|St John the Baptist Churchyard, Hillingdon||Hillingdon|
Hillingdon was a large medieval parish with the church of St John the Baptist at the centre of the village. There are two areas of the churchyard divided by a path, that around the church having many fine tombs and a number of good trees, including cedar, with an avenue of lime along one path. In the other area of the burial ground is the war memorial.
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Hillingdon was a large medieval parish with the church at the centre of the village. The Manor later merged with the ancient Manor of Colham and also included Yiewsley and Uxbridge and surrounded the hamlet of Cowley. After 1800 the parish divided into six parishes; the area remained rural until the C19th when the Grand Union Canal opened. It expanded rapidly in the 1930s around Long Lane and after WWII council housing was built. The flint church has a C13th chancel arch with stiff-leaf capitals, and the nave and aisles date from the C14th. The west tower was rebuilt in 1629 and in 1847-48 was restored by Sir George Gilbert Scott. Inside the church are remarkable monuments and brasses, including that of Lord Strange dated 1509. Monuments in the chancel commemorate Sir Edward Carr (d.1636) and Henry Paget, Earl of Uxbridge (d.1743) and a number commemorate the Newdigate family.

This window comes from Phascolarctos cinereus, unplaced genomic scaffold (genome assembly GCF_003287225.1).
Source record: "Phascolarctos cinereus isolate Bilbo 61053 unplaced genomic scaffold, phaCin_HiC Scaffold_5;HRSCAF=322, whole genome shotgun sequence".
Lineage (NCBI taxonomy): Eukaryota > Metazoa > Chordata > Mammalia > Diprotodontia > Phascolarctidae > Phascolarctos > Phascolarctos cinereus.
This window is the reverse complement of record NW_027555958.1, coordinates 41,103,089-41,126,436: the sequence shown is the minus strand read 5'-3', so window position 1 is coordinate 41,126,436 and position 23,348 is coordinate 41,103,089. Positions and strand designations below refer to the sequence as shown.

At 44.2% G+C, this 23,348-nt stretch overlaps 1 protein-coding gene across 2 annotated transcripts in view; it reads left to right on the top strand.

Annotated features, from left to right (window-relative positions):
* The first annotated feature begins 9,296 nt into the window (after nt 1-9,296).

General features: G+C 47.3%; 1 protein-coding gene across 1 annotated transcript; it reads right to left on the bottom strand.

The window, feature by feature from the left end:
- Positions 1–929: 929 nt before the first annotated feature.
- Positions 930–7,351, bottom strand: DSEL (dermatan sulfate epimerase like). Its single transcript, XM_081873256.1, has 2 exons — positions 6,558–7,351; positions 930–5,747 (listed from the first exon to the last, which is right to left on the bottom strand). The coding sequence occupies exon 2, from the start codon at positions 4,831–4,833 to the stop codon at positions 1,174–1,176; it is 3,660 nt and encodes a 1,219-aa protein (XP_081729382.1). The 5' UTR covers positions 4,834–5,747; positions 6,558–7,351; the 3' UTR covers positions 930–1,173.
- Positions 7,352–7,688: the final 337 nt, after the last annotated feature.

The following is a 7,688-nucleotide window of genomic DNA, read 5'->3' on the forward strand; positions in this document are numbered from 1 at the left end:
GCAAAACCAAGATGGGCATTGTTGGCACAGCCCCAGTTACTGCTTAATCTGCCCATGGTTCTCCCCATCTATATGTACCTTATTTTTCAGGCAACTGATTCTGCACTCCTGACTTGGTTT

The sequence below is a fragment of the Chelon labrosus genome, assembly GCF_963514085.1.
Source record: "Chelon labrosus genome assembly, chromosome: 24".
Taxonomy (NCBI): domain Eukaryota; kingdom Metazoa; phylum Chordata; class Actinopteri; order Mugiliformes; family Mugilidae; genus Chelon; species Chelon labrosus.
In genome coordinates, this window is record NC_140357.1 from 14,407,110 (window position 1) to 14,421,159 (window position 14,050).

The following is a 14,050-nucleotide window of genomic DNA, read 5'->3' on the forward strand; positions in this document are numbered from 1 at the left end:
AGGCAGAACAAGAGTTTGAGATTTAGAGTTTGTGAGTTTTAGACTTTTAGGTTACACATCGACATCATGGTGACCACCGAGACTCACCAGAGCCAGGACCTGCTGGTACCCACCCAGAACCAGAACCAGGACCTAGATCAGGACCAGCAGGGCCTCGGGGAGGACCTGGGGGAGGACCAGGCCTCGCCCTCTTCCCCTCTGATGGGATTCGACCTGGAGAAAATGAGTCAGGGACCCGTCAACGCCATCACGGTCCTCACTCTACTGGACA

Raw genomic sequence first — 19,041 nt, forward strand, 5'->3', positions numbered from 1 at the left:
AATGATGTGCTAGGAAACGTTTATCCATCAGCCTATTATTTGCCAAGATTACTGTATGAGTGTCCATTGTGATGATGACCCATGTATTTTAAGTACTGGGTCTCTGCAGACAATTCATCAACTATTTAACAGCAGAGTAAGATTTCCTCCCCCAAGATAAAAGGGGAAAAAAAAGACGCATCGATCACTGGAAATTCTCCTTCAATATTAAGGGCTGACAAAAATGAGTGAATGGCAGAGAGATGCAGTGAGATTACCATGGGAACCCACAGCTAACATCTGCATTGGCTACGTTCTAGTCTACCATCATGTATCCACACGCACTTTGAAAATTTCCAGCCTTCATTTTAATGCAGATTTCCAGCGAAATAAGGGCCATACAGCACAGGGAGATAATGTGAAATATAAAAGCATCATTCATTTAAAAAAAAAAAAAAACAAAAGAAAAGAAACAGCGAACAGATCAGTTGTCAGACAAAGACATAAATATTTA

The churchyard is partly surrounded by a flint stone-topped wall with a number of rustic wooden gates, and elsewhere the boundary is brick wall. To the east the churchyard abuts playing fields. There are two areas of the churchyard, a path running between them with privet hedging and gates. The churchyard around the church has many fine tombs set in the grass with tarmac paths and a number of good trees, including cedar and an avenue of lime trees flanks one path. The other area of burial ground has the war memorial and is laid out with York paved paths. Immediately outside the church is a fine pine tree (Weymouth?). At one time there was a giant clipped yew tree in the churchyard, which was trimmed into the shape of a 4-tiered cone crowned by a bird in one view and as a truncated cone surmounted with a disc supporting eight globes in another view. The tree stood within a small palisade on the south side of the church but the practice of churchyard topiary appears to have ceased by the 1820s, when it ceased to be fashionable, and the tree reverted to normal.
The Green nearby has a number of old houses, including Cedar House c.1580 (the original Cedar tree planted in 1742); Cottage Hotel c.1560 and the Red Lion Inn where Charles I stopped in 1646.
Bridget Cherry & Nikolaus Pevsner, The Buildings of England, London 3: North West (Penguin, 1999 ed), p.334/5; Ben Weinreb & Christopher Hibbert, 'The London Encyclopaedia' (Macmillan, revised ed. 1993), p.744 & 393; Todd Longstaffe-Gowan, 'Topiary on a Gargantuan Scale: the Clipped 'Yew-trees' at four ancient London churchyards' in The London Gardener, vol. 11, 2005/6, pp70-86